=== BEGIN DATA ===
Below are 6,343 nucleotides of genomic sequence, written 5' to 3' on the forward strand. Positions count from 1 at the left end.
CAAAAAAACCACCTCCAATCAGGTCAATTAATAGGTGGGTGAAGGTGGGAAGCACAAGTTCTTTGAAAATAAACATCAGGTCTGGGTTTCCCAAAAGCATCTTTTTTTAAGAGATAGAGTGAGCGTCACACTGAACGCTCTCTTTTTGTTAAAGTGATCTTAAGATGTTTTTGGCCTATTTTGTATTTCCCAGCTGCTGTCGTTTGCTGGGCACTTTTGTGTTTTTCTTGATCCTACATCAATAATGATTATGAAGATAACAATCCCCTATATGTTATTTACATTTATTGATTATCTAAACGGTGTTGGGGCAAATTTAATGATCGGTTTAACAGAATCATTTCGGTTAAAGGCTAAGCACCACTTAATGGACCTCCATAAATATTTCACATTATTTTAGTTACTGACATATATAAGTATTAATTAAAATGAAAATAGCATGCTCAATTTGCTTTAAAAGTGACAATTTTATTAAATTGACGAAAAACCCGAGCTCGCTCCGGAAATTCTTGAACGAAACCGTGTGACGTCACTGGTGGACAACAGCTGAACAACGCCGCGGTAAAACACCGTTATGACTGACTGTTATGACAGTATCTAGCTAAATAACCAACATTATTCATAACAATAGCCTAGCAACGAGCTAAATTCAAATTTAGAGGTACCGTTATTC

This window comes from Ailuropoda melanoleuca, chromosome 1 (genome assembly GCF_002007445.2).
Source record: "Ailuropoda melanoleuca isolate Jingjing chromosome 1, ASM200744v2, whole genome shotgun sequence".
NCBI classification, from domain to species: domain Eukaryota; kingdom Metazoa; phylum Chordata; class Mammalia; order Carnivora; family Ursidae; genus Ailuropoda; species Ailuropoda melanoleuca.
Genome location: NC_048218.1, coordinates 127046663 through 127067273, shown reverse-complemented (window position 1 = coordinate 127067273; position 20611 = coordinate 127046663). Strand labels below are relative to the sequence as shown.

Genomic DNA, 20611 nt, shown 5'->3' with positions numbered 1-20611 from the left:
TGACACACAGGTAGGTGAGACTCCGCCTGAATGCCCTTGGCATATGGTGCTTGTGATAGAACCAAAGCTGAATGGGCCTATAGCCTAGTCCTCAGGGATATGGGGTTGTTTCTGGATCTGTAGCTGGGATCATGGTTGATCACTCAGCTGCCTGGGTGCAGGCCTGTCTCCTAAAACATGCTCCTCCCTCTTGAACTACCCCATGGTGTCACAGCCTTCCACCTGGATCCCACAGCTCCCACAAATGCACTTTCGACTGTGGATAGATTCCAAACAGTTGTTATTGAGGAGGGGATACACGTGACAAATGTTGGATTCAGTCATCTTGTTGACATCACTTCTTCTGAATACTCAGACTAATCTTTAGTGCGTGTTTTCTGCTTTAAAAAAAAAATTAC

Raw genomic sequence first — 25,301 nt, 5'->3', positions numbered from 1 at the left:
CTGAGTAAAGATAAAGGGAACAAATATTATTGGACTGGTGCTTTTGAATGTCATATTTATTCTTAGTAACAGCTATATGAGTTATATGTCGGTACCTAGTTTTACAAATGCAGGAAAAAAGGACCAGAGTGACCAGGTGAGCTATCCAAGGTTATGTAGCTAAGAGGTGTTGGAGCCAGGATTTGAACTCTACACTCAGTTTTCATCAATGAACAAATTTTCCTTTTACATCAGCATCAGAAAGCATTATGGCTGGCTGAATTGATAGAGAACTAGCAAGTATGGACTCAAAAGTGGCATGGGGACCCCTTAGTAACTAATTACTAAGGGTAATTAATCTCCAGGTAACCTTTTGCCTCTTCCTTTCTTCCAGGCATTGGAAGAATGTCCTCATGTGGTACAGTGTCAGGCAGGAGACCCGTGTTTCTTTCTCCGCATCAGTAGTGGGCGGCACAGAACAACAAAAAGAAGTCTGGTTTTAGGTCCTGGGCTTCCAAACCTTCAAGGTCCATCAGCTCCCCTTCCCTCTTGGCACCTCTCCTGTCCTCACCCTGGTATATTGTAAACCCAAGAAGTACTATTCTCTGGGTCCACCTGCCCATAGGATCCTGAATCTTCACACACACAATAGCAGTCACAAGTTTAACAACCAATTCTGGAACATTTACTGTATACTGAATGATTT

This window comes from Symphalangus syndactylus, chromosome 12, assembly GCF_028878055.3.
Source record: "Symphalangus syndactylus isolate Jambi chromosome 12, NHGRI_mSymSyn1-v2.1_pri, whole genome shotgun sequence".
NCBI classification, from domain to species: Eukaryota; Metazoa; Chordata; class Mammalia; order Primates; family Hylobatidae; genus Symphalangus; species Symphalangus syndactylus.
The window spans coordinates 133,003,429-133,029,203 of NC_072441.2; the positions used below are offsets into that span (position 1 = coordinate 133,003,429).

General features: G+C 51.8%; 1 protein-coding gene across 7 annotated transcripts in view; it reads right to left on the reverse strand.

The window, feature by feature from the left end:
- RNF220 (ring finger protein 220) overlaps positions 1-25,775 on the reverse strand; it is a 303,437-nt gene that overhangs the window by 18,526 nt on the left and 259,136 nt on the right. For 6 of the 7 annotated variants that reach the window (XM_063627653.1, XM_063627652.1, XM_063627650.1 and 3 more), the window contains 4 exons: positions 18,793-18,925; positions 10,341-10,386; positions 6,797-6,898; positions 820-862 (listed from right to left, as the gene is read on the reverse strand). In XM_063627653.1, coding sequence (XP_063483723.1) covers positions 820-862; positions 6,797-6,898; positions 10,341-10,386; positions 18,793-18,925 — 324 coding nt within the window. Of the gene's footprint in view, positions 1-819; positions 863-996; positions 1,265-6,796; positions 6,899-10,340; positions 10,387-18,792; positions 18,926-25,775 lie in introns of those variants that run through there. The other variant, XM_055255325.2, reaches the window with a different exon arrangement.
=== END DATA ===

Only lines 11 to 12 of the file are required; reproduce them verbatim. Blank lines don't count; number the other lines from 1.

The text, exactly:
This window comes from Symphalangus syndactylus, chromosome 12, assembly GCF_028878055.3.
Source record: "Symphalangus syndactylus isolate Jambi chromosome 12, NHGRI_mSymSyn1-v2.1_pri, whole genome shotgun sequence".